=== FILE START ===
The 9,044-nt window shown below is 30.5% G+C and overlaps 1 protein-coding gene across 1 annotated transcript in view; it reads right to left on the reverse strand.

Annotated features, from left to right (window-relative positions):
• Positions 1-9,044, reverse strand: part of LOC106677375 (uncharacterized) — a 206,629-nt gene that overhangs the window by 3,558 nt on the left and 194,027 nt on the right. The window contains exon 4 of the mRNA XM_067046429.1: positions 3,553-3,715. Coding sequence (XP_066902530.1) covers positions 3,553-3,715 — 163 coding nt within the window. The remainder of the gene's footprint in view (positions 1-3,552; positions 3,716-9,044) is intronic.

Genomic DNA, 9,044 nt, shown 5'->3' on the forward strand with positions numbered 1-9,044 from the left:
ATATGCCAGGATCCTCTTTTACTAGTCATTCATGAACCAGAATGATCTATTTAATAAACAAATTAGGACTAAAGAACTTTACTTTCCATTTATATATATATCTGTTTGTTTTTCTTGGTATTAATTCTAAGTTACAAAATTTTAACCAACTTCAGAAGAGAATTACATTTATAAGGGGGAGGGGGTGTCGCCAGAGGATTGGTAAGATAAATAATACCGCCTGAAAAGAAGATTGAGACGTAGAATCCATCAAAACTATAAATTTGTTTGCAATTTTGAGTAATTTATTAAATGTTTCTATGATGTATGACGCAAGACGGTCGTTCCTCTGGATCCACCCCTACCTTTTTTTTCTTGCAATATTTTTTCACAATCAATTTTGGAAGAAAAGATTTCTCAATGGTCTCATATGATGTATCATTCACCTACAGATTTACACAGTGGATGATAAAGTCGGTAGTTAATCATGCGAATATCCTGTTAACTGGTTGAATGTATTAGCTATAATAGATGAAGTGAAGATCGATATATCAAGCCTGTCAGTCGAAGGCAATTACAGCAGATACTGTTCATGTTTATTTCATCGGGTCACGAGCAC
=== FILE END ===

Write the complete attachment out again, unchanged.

The 9,044-nt window shown below is 30.5% G+C and overlaps 1 protein-coding gene across 1 annotated transcript in view; it reads right to left on the reverse strand.

Annotated features, from left to right (window-relative positions):
• Positions 1-9,044, reverse strand: part of LOC106677375 (uncharacterized) — a 206,629-nt gene that overhangs the window by 3,558 nt on the left and 194,027 nt on the right. The window contains exon 4 of the mRNA XM_067046429.1: positions 3,553-3,715. Coding sequence (XP_066902530.1) covers positions 3,553-3,715 — 163 coding nt within the window. The remainder of the gene's footprint in view (positions 1-3,552; positions 3,716-9,044) is intronic.

Genomic DNA, 9,044 nt, shown 5'->3' on the forward strand with positions numbered 1-9,044 from the left:
ATATGCCAGGATCCTCTTTTACTAGTCATTCATGAACCAGAATGATCTATTTAATAAACAAATTAGGACTAAAGAACTTTACTTTCCATTTATATATATATCTGTTTGTTTTTCTTGGTATTAATTCTAAGTTACAAAATTTTAACCAACTTCAGAAGAGAATTACATTTATAAGGGGGAGGGGGTGTCGCCAGAGGATTGGTAAGATAAATAATACCGCCTGAAAAGAAGATTGAGACGTAGAATCCATCAAAACTATAAATTTGTTTGCAATTTTGAGTAATTTATTAAATGTTTCTATGATGTATGACGCAAGACGGTCGTTCCTCTGGATCCACCCCTACCTTTTTTTTCTTGCAATATTTTTTCACAATCAATTTTGGAAGAAAAGATTTCTCAATGGTCTCATATGATGTATCATTCACCTACAGATTTACACAGTGGATGATAAAGTCGGTAGTTAATCATGCGAATATCCTGTTAACTGGTTGAATGTATTAGCTATAATAGATGAAGTGAAGATCGATATATCAAGCCTGTCAGTCGAAGGCAATTACAGCAGATACTGTTCATGTTTATTTCATCGGGTCACGAGCAC